What if I told you that by obtaining a more detailed understanding of nucleons ( protons and neutrons ) , we could create technology millions of times more efficient than current nanotechnology ? While this speculative dream may be in the distant future and requires a deeper understanding of the quantum world, physicists have already studied this area for decades which has yielded fascinating results. In this short article, I will be exploring some basic concepts in the field of quantum chromodynamics, and how particle accelerators will ameliorate human kind’s understanding of the peculiar world of subatomic particles.
The etymologists among you might suspect that quantum chromodynamics has something to do with colour ( hence “chromo”); you are right ! The term originates from the fact that the terminology for charge involved with the nuclear strong force ( I will explain what this is later) is called “colour”. The strong force itself is one of the 4 fundamental forces of nature ( including the Weak Nuclear Force, Gravity and Electromagnetism ) and holds protons and neutrons together in the nucleus of atoms. Quarks, which make up protons and neutrons, carry this so called “colour” charge and interact with one another by exchanging gluons ( particles which hold quarks together inside of protons and neutrons ). Strangely enough, the way in which these gluons interact with each other is by exchanging other gluons which is what makes quantum chromodynamics ( henceforth QCD) so difficult to model and compute.
How exactly would do scientists aim to discern the structure of nucleons ? This would occur using the Electron-Ion Collider ( EIC ). Unlike existing colliders such as the Large Hadron Collider at CERN or the Relativistic Heavy Ion Collider, which collide composite particles ( those which are composed of two or more elementary particles, so, for example, a proton or an ion ), the EIC would only collide protons & neutrons with electrons.
In order to understand how colliding different particles together can possibly provide any sort of visual conception of the inner structure of nucleons, we must first understand how physicists were able to peer down to the atomic level ( of the order of nanometers (10^-9 m) compared to that of femtometers ( 10^-15 m) required to “see” inside protons ) in the 20th century. The process used was called x-ray diffraction”which consisted of shining a beam of x-rays at a certain material and studying the resultant interference pattern the rays produced. This permitted physicists to observe what is known as the substance’s atomic crystal structure. What permitted this sort of technology to yield results is that the wavelength of an x-ray is comparable to the atomic scale ( nanometers ) which permits the ray to probe inside atoms.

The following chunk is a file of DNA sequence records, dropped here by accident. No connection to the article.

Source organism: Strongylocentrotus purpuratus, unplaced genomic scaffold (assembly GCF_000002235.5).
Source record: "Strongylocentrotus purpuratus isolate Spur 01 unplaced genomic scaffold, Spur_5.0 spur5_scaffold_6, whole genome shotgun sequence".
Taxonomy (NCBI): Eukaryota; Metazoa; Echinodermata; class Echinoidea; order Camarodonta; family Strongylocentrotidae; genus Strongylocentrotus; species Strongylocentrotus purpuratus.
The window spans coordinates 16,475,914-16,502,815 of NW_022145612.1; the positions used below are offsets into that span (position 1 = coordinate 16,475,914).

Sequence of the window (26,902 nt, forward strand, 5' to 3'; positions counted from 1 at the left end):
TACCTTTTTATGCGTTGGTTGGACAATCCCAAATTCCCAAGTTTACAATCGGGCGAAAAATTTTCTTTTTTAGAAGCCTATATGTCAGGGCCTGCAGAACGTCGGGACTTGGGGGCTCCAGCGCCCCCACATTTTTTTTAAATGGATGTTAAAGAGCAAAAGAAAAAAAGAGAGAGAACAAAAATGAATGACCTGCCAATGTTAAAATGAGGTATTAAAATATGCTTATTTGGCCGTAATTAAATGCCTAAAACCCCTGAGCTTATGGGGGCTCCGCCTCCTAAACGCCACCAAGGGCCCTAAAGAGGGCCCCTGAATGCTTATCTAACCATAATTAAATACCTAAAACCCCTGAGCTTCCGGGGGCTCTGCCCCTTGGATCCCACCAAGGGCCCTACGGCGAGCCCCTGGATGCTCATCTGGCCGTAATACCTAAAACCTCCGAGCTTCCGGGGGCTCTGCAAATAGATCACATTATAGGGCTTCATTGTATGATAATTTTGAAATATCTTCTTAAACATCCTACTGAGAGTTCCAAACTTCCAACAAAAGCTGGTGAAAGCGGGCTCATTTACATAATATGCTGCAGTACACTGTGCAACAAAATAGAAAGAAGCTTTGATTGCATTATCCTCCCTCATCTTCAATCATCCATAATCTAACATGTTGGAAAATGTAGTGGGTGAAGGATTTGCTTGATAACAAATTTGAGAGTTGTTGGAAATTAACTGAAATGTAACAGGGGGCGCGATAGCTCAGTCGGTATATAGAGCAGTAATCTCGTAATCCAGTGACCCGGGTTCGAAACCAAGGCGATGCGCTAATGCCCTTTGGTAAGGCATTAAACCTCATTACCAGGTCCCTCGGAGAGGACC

In order to peer into protons themselves, a similar method called deep inelastic scattering ( DIS ) was invented which collided electrons and protons ( or neutrons or nuclei ) rather than shining x rays into certain materials. During DIS, after an electron collides with a proton, something known as a virtual photon is exchanged between said electron and proton. It is known as “virtual” since it, arguably, isn’t real as it pops into and out of existence due to the laws of quantum mechanics, which govern particle interactions at the atomic and subatomic level .
Information can be extracted from this interaction in two ways; firstly by measuring the angle and energy of the recoiling electron and secondly by observing the interference pattern created by the virtual photon ( in the same way that physicists first observed by using x rays ). The higher the energy of this collision between electrons and protons, the smaller the wavelength of the quasi-real virtual photon and the more localised the probe into the nucleon.
So, how can such empirical insights be obtained ? In one word: expensively. To get some perspective, arguably the most famous particle collider in existence, the Large Hadron Collider at CERN, cost $13.25 billion to construct; roughly the GDP of Namibia in 2018. Fortunately, the facilities required to make headway into QCD can be incorporated into already existing colliders making the project considerably less expensive; plans are being made to build an extension to the Brookhaven Lab on Long Island or to the accelerator at the Thomas Jefferson National Accelerator Facility in Newport News, Virginia.
This potential EIC is of utmost priority to the US nuclear science research community and, if approved, would be able to start collecting data from 2030. The key technological advance of the EIC in conducting DIS experiments would be its ability to produce elevated “brightness”: it could produce between 100 and 1,000 more collisions per minute than the Hadron-Electron Ring Accelerator in Hamburg, Germany.
Undertaking this project will undoubtedly be arduous as the process requires particles’ spins to be optimally aligned in a way that can be controlled and manipulated. Though, the vast array of insights which the EIC has the potential to yield not only for the benefit of accelerator physics but also medicine and materials science ultimately makes this pursuit for knowledge worthwhile.
I must acknowledge that the majority of the information found is this post should be attributed to the June 2019 edition of the Scientific American from the article titled ” The Deepest Recesses of the Atom”.